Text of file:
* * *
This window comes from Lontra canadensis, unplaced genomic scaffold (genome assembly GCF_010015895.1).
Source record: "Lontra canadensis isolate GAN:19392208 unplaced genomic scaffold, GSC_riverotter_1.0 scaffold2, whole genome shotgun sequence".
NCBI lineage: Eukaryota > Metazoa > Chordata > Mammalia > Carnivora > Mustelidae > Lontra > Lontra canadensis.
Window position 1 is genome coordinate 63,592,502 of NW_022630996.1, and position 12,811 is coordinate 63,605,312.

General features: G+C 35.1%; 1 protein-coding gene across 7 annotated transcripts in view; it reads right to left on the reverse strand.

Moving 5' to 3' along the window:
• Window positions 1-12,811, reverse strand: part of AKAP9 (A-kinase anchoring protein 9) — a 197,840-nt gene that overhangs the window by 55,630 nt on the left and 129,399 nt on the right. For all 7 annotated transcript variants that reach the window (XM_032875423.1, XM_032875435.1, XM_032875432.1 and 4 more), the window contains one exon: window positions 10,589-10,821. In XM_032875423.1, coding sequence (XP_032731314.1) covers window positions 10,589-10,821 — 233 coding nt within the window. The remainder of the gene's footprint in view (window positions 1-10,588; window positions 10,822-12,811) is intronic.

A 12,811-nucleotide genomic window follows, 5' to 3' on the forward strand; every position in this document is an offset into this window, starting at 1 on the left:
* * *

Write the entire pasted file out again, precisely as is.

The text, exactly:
This window comes from Lontra canadensis, unplaced genomic scaffold (genome assembly GCF_010015895.1).
Source record: "Lontra canadensis isolate GAN:19392208 unplaced genomic scaffold, GSC_riverotter_1.0 scaffold2, whole genome shotgun sequence".
NCBI lineage: Eukaryota > Metazoa > Chordata > Mammalia > Carnivora > Mustelidae > Lontra > Lontra canadensis.
Window position 1 is genome coordinate 63,592,502 of NW_022630996.1, and position 12,811 is coordinate 63,605,312.

General features: G+C 35.1%; 1 protein-coding gene across 7 annotated transcripts in view; it reads right to left on the reverse strand.

Moving 5' to 3' along the window:
• Window positions 1-12,811, reverse strand: part of AKAP9 (A-kinase anchoring protein 9) — a 197,840-nt gene that overhangs the window by 55,630 nt on the left and 129,399 nt on the right. For all 7 annotated transcript variants that reach the window (XM_032875423.1, XM_032875435.1, XM_032875432.1 and 4 more), the window contains one exon: window positions 10,589-10,821. In XM_032875423.1, coding sequence (XP_032731314.1) covers window positions 10,589-10,821 — 233 coding nt within the window. The remainder of the gene's footprint in view (window positions 1-10,588; window positions 10,822-12,811) is intronic.

A 12,811-nucleotide genomic window follows, 5' to 3' on the forward strand; every position in this document is an offset into this window, starting at 1 on the left: